Next Article in Journal
Near Retirement Age (≥55 Years) Self-Reported Physical Symptoms and Use of Computers/Mobile Phones at Work and at Leisure
Next Article in Special Issue
The Geography of the Alzheimer’s Disease Mortality in Spain: Should We Focus on Industrial Pollutants Prevention?
Previous Article in Journal
What Else? The Basics and Beyond for Effective Consultations with Youth with Special Healthcare Needs
Previous Article in Special Issue
Student Perceptions and Acceptance of Mobile Technology in an Undergraduate Nursing Program
Article Menu
Issue 4 (December) cover image

Export Article

Open AccessArticle
Healthcare 2017, 5(4), 70; https://doi.org/10.3390/healthcare5040070

Social Determinants and Poor Diet Quality of Energy-Dense Diets of Australian Young Adults

Nutrition and Dietetics Group, The School of Life and Environmental Science, The Charles Perkins Centre D17, The University of Sydney, Sydney, NSW 2006, Australia
*
Author to whom correspondence should be addressed.
Academic Editor: Cristian Lieneck
Received: 31 August 2017 / Revised: 26 September 2017 / Accepted: 27 September 2017 / Published: 1 October 2017
(This article belongs to the Special Issue Population Health Management)
View Full-Text   |   Download PDF [692 KB, uploaded 26 October 2017]   |  

Abstract

This research aimed to determine the diet quality and socio-demographic determinants by level of energy-density of diets of Australian young adults. Secondary analysis of the Australian National Nutrition and Physical Activity Survey-2011/2012 for adults aged 18–34 years (n = 2397) was conducted. Diet was assessed by 24-h recalls. Dietary energy-density was calculated as dietary energy/grams of food (kJ/g) and the Healthy-Eating-Index-for-Australians (HEIFA-2013) was used to assess diet quality (highest score = 100). Dietary energy-density was examined with respect to diet quality and sociodemographic determinants including gender, highest tertiary-education attainment, country-of-birth, age, income, and socio-economic-index-for-area (SEIFA). Higher dietary energy-density was associated with lower diet quality scores (β = −3.71, t (2394) = −29.29, p < 0.0001) and included fewer fruits and vegetables, and more discretionary foods. The mean dietary energy-density was 7.7 kJ/g and 7.2 kJ/g for men and women, respectively. Subpopulations most at risk of consuming high energy-dense diets included those with lower education, Australian and English-speaking countries of birth, and men with low income and women from areas of lower socio-economic status. Young adults reporting low energy-dense diets had higher quality diets. Intensive efforts are needed to reduce the high energy-density of young adults’ diets, and should ensure they include populations of lower socio-economic status. View Full-Text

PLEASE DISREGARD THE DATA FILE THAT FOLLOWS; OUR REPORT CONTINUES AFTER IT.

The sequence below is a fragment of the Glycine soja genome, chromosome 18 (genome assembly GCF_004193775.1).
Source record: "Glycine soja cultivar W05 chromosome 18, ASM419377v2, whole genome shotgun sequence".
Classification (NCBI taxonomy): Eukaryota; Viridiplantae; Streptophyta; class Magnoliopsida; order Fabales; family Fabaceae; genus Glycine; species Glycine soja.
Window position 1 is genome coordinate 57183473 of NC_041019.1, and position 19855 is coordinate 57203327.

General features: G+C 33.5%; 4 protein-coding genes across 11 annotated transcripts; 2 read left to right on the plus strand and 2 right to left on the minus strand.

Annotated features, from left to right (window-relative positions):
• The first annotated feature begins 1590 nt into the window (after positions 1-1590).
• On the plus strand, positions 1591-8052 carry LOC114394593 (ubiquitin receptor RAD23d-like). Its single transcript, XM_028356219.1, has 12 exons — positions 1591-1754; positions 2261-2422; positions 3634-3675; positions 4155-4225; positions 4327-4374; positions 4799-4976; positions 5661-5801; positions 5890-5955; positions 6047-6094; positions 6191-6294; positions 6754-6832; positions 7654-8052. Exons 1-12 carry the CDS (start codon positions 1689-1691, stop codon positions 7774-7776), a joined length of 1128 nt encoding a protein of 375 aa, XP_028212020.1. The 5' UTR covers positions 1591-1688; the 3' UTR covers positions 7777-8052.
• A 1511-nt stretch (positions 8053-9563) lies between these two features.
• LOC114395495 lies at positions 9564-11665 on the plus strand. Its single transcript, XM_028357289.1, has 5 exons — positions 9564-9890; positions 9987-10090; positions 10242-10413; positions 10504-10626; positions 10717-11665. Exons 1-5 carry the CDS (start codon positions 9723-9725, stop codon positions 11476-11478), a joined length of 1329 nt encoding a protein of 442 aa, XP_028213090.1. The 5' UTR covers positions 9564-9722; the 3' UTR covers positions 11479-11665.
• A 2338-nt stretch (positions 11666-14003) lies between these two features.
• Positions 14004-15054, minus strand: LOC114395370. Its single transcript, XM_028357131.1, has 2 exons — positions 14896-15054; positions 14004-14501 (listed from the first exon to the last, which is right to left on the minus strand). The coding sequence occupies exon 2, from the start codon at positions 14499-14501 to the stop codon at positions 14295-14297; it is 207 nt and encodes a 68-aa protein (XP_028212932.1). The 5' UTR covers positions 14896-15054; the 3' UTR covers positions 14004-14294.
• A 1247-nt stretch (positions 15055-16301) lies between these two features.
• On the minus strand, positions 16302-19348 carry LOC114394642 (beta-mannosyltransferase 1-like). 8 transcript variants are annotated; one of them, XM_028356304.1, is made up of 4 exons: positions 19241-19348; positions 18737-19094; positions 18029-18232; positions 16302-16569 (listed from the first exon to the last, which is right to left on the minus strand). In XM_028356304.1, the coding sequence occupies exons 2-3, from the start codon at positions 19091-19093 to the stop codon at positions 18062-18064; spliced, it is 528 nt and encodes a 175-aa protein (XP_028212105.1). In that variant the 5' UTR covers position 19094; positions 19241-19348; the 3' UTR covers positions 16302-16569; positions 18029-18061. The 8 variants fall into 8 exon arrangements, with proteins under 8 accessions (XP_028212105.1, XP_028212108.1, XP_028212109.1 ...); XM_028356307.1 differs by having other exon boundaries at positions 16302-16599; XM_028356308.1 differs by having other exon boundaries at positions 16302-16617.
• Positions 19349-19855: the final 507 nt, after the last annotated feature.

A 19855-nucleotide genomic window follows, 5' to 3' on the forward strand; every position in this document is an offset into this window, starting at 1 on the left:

Keywords: dietary energy density; diet quality; eating index; healthy; obesity; young adult dietary energy density; diet quality; eating index; healthy; obesity; young adult
Figures

Figure 1

This is an open access article distributed under the Creative Commons Attribution License which permits unrestricted use, distribution, and reproduction in any medium, provided the original work is properly cited. (CC BY 4.0).
SciFeed

Share & Cite This Article

MDPI and ACS Style

Grech, A.; Rangan, A.; Allman-Farinelli, M. Social Determinants and Poor Diet Quality of Energy-Dense Diets of Australian Young Adults. Healthcare 2017, 5, 70.

Show more citation formats Show less citations formats

Note that from the first issue of 2016, MDPI journals use article numbers instead of page numbers. See further details here.

Related Articles

Article Metrics

Article Access Statistics

1

Comments

[Return to top]
Healthcare EISSN 2227-9032 Published by MDPI AG, Basel, Switzerland RSS E-Mail Table of Contents Alert
Back to Top